I recently took the examination for the WSET Diploma focussing exclusively on fortified wines. It was a high-pressure rush to study and internalise a lot of facts and information in the last few months, which is why I’ve been quiet here for that period.
In the old days, once you finish an exam you breathe a huge sigh of relief, shout loudly that you will forget everything and proceed to burn your study notes in a bonfire.
While I was relieved that this particular stage was over, I have no desire to forget anything. I want to keep this extra knowledge fresh in my mind to better share with other people.
So let’s start by having a look at Sherry.
What is Sherry?
Sherry is a fortified wine made in a region called Jerez in South-West Spain, close to the Atlantic Ocean. It’s a region that’s very sensitive to climatic influences, with cool, humid winds coming in from the ocean (the poniente) fighting against the hot, dry winds blowing up from Africa (the levante). Depending on where you are on the map, the environment could be moderate, or can venture into the extremes of heat and cold.
The main variety of grape here is Palomino Fino. It produces wines that are neutral in flavour and low in acidity, which sounds uninteresting for a still wine but actually suits the purposes of making Sherry perfectly. From this bland, unremarkable beginning fortified wines of many interesting expressions are developed.
There are two more varieties, Pedro Ximinez (usually shortened to PX) and Moscatel (also know as Muscat of Alexandria), that account for around 5% of grapes grown in the Jerez region. These wines are mainly used for blending with Palomino-based wines to add colour and sweetness, but some single-variety expressions do exist. Quantities are so low that producers do also bring in PX grapes from the separate neighbouring region of Montilla-Moriles, which produces PX in abundance. As Montilla-Moriles is further from the ocean, the levante winds dominate, and the hot environment is taken advantage of by drying out the grapes to concentrate the sugars before turning into wine.
Styles of Sherry
There are two key styles of sherry: Biologically-Aged and Oxidatively-Aged. All other styles fall in between these two extremes.
Biological ageing is unique to Sherry, because the wines are aged under a layer of yeast called flor. The yeast protects the wines from oxidation, feeds off the nutrients and glycerol in the wine and produces aldehydes that contribute nutty flavours to the final product, which is usually a light, dry wine with a briny tang, suitable as an aperitif or with some tapas.
Oxidative ageing does not use any flor, and so is heavily influenced by the air around it. Just like a cut green apple, exposure to oxygen turns this light-coloured wine into a gold, tawny, finally brown-coloured product with the associated aromas of dried fruits and chocolate. It can be dry, but it’s weight and intensity on the palate can make it seem sweeter than it really is.
Fino and Manzanilla
These are the styles that typify biologically-aged sherry. If you see either of these words on the label, you will know to expect a light, dry wine with characters of lemon, bread and iodine. This may sound like a strange combination of flavours, but fans of the style will extol it’s food-matching potential.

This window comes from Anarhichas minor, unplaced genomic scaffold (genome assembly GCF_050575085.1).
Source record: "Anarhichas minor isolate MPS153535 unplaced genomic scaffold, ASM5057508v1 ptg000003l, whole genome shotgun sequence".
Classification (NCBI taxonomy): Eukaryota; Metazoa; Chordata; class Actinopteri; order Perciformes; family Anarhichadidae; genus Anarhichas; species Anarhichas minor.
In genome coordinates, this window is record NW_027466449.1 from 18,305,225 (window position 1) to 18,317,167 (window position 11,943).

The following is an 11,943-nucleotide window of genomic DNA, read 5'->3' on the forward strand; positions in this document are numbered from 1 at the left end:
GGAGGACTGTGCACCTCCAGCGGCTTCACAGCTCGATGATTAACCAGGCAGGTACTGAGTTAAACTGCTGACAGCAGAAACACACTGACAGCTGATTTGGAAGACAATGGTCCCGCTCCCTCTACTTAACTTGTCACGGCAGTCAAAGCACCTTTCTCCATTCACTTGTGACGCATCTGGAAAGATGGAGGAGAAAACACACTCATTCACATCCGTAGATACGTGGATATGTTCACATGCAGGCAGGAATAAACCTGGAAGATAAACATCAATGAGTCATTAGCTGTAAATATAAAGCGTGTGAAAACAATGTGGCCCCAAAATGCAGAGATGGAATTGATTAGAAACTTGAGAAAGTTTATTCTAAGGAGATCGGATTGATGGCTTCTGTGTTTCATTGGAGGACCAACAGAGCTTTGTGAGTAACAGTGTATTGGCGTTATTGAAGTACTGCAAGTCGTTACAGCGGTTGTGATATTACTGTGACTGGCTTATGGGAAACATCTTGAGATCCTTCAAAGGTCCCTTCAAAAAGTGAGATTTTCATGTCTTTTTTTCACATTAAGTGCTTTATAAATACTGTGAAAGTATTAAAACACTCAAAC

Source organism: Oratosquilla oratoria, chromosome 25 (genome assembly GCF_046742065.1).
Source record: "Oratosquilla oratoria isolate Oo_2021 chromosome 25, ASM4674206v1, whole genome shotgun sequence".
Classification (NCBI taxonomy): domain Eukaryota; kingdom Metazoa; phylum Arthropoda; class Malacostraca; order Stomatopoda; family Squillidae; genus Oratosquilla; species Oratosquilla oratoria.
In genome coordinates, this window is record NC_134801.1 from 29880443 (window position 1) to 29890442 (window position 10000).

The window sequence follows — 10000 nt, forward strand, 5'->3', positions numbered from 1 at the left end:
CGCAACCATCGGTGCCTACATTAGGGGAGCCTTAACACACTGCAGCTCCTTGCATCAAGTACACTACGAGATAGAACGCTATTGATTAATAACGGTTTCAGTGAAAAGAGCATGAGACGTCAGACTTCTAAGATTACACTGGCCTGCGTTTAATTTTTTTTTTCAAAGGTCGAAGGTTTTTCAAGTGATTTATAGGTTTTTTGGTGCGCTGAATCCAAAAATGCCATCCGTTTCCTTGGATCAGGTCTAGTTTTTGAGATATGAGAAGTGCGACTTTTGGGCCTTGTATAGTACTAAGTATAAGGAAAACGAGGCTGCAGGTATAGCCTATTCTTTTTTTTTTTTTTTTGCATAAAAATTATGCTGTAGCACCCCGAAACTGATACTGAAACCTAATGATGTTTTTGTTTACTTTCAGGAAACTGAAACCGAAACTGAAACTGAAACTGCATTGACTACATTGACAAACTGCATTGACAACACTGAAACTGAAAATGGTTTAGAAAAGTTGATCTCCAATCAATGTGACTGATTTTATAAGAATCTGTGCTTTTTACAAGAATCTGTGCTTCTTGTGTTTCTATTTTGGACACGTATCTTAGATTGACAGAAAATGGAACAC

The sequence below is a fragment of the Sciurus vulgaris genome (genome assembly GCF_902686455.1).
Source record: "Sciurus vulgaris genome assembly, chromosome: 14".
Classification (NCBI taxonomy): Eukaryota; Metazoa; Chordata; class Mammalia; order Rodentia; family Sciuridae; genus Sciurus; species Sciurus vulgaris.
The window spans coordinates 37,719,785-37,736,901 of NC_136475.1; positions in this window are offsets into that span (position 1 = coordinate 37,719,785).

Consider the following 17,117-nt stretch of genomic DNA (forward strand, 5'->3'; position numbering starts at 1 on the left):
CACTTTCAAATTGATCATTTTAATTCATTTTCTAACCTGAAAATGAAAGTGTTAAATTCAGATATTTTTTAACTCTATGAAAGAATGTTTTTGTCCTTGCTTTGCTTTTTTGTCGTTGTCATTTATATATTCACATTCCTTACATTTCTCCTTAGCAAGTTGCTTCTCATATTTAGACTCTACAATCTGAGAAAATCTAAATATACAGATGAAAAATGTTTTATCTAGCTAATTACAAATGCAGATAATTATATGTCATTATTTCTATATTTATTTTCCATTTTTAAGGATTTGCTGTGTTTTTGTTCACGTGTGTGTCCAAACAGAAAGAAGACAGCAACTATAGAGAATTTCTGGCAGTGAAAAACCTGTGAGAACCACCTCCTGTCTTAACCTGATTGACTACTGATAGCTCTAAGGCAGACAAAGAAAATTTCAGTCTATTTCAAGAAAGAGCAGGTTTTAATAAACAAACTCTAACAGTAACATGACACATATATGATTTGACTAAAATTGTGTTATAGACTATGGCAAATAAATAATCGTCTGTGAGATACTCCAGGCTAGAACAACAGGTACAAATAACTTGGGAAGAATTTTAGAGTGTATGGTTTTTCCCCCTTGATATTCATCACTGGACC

Manzanilla is basically Fino that is produced exclusively in a town called Sanlucar de Barrameda, where it is said the proximity to the ocean lends the wine a briny, sea spray character.
The style that represents oxidatively-aged sherry, with notes of raisins, figs, caramel and chocolate. There are stories of older gentlemen who would dip pocket squares into a dry Oloroso and put them in their jacket pocket so that they could enjoy the aromas all day long.
Amontillado and Palo Cortado
These are the middle styles. They begin ageing biologically under flor, but the yeast begins to die and the wine becomes exposed to oxygen. Therefore these wines will have characteristics of both styles, and can be among the most complex sherries you will find.
Cream Sherry and Pale Cream
When people tell you that sherry is sweet, these are the styles that they are probably thinking of. Pale Cream is usually a Fino-syle sherry that has been blended with sweet Palomino juice, producing a wine that has some of Fino sherry’s character and an approachable sweetness.
Cream Sherry is usually a blend of Oloroso and sweet wine made from PX, keeping the oxidative aromas of Oloroso and making the wine more approachable with sweetness, and consolidating the darker colour of both.
The above is just a small fraction of what I have learned about Sherry, but it will be the most relevant to you if you want to explore the style. It is quite amazing how this small region, using mainly one grape variety, can produce such interesting wines of many characters.
I was also fortunate enough during my studies to discover a bar that dealt exclusively in Sherry, and spent quite some time tasting their wares and taking notes.
Through this, I have developed a respect for a category of wine that until now has been entirely new to me. And this is one of the reasons I do what I do, discovering new things and sharing them with other people gives me a pleasure that can’t be found doing anything else.
If you’d like to read more about Sherry, I highly recommend that you check out this website: http://www.sherry.wine/
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